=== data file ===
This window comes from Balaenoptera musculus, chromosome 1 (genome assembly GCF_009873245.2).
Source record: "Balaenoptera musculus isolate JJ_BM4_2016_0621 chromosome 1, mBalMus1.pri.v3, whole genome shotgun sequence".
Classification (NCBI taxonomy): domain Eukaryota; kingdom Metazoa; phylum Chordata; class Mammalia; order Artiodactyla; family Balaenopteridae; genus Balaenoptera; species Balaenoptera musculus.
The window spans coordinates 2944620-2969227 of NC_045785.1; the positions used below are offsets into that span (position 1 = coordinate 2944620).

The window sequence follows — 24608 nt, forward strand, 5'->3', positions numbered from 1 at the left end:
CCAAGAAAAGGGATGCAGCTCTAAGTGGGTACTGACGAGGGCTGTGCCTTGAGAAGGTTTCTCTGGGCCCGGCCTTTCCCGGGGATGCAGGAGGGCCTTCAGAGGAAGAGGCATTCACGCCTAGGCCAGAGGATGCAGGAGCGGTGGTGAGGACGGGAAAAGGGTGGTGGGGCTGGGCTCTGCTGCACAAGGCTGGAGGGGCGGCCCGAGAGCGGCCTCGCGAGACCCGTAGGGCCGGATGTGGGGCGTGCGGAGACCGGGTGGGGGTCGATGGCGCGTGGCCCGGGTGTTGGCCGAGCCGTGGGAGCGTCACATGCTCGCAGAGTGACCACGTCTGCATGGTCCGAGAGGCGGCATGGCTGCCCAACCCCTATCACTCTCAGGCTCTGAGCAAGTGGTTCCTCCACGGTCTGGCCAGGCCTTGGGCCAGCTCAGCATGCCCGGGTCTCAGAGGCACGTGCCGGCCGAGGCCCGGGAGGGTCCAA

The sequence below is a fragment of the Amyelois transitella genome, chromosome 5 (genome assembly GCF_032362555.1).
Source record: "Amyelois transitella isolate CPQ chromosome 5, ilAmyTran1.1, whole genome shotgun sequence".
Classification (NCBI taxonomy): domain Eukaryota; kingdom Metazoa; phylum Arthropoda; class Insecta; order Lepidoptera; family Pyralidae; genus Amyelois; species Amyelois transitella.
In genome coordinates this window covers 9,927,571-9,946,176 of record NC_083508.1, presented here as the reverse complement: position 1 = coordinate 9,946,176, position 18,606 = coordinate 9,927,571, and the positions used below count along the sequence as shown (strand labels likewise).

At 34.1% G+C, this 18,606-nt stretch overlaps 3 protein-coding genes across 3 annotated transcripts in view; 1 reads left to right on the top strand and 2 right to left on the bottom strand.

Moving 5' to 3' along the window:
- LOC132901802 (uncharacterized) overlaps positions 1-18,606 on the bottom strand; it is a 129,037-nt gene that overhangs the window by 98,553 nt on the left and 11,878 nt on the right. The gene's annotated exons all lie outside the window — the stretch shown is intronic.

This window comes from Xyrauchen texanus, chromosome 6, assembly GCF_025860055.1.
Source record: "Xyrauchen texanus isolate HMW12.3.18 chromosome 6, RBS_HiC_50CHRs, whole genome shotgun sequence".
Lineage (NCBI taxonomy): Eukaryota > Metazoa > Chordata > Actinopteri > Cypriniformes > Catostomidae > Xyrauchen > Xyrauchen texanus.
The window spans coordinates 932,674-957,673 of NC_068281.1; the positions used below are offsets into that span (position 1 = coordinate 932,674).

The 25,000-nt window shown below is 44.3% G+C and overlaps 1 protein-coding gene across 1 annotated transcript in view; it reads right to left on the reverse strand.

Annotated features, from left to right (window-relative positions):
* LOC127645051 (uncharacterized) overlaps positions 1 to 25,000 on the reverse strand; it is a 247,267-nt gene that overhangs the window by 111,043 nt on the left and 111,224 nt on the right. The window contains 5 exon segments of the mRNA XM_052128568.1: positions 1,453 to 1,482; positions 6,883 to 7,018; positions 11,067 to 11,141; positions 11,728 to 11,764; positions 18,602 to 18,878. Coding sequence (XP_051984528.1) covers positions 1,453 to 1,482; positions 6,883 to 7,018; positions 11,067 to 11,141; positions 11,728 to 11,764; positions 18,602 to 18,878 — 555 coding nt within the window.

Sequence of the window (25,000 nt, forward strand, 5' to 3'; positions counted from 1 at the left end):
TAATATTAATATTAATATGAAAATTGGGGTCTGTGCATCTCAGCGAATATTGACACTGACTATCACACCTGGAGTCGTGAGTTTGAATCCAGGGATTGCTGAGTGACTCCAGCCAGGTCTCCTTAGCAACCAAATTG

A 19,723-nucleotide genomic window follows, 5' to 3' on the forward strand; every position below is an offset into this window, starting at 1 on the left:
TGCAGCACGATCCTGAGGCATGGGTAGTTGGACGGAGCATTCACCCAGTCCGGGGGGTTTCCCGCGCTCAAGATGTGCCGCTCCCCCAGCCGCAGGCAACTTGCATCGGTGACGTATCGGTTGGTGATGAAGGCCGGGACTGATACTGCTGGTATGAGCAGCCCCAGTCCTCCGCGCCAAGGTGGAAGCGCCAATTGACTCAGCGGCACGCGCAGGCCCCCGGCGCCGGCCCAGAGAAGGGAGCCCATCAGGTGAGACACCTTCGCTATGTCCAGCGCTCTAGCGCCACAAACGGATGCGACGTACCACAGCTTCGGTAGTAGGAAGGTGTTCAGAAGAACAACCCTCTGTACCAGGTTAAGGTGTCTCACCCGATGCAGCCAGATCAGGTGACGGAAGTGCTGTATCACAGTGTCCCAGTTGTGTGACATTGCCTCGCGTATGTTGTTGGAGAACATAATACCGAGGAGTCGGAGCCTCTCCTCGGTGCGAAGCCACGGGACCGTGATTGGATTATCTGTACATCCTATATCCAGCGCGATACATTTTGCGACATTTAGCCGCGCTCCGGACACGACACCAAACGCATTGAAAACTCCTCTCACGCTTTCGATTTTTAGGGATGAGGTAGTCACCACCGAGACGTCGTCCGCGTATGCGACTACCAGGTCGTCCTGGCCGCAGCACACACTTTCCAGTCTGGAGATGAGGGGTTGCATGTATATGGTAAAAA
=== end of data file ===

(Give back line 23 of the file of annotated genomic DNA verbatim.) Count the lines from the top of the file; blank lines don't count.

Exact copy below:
A 19,723-nucleotide genomic window follows, 5' to 3' on the forward strand; every position below is an offset into this window, starting at 1 on the left: